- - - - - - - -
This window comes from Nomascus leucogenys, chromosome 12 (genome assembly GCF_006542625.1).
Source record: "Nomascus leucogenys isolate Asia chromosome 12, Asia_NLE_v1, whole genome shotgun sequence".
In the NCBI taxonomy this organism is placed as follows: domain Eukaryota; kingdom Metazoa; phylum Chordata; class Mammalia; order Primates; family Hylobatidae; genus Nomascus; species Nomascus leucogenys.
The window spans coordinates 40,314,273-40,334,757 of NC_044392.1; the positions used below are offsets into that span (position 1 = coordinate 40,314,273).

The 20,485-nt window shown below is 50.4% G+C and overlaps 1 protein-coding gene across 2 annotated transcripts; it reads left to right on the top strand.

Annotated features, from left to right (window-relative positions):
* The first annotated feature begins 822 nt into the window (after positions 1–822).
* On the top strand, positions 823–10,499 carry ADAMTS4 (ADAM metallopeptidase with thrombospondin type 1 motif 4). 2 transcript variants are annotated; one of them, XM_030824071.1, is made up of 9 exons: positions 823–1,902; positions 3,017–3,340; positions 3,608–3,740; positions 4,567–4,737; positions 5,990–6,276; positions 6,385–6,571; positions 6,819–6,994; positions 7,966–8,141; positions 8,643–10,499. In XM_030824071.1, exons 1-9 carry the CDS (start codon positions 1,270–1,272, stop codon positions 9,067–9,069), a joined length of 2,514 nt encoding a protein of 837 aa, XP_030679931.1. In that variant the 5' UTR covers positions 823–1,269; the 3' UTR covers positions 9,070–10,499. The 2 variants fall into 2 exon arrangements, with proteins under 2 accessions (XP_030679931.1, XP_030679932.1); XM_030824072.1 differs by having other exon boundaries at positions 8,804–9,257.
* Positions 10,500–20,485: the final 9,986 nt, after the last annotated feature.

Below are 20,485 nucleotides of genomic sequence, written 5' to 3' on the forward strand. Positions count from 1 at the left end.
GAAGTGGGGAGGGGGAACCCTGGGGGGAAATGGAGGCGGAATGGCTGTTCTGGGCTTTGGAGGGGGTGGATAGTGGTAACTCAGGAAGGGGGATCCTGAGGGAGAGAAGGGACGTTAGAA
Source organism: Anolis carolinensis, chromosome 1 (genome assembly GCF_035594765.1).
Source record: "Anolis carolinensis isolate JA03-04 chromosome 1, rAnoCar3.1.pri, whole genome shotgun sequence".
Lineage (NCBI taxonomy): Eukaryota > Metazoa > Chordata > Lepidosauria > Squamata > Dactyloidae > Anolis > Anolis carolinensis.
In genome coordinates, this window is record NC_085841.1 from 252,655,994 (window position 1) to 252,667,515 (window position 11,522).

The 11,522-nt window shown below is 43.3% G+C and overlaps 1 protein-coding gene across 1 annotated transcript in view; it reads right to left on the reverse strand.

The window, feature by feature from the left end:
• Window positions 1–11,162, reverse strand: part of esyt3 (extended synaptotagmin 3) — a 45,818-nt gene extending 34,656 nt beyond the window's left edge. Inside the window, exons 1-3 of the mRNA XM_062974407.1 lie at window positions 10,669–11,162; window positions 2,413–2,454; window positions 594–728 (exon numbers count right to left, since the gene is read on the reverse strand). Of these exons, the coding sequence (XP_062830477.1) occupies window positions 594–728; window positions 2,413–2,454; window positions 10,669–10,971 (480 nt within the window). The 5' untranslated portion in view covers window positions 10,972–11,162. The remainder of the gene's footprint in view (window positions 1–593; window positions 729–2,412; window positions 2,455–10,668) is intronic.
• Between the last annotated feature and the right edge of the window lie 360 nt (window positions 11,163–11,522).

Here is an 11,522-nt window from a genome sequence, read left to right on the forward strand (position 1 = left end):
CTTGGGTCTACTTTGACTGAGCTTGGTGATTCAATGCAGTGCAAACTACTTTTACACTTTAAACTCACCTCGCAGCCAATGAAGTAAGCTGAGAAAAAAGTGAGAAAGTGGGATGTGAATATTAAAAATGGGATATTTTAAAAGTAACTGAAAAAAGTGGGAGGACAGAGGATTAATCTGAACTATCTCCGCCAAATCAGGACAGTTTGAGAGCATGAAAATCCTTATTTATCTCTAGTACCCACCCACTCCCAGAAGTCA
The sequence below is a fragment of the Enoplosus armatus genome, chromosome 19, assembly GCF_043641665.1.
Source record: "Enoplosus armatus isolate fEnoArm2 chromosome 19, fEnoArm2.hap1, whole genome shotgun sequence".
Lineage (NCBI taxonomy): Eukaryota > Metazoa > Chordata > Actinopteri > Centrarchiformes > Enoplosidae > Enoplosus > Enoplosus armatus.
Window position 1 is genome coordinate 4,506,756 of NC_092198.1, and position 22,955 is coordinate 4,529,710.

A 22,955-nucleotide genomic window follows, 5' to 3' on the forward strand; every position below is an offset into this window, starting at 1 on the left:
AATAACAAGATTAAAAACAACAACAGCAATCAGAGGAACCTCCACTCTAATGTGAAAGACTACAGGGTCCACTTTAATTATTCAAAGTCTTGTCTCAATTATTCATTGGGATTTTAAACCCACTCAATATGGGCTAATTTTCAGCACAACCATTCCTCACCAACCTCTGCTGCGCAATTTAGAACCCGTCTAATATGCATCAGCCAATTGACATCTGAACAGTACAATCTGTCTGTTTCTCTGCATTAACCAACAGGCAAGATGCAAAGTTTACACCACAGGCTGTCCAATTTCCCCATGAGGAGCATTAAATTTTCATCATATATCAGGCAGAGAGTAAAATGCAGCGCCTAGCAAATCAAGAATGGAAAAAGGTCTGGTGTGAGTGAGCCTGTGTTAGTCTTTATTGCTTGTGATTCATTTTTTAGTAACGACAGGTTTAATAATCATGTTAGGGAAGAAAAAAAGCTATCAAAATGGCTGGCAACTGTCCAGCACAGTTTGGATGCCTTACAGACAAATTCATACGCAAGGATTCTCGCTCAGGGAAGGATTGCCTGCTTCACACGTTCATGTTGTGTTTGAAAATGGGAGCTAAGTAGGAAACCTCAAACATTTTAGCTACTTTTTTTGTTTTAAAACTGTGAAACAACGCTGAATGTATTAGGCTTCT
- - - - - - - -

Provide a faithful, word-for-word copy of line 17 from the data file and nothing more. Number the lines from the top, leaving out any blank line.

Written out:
The window, feature by feature from the left end: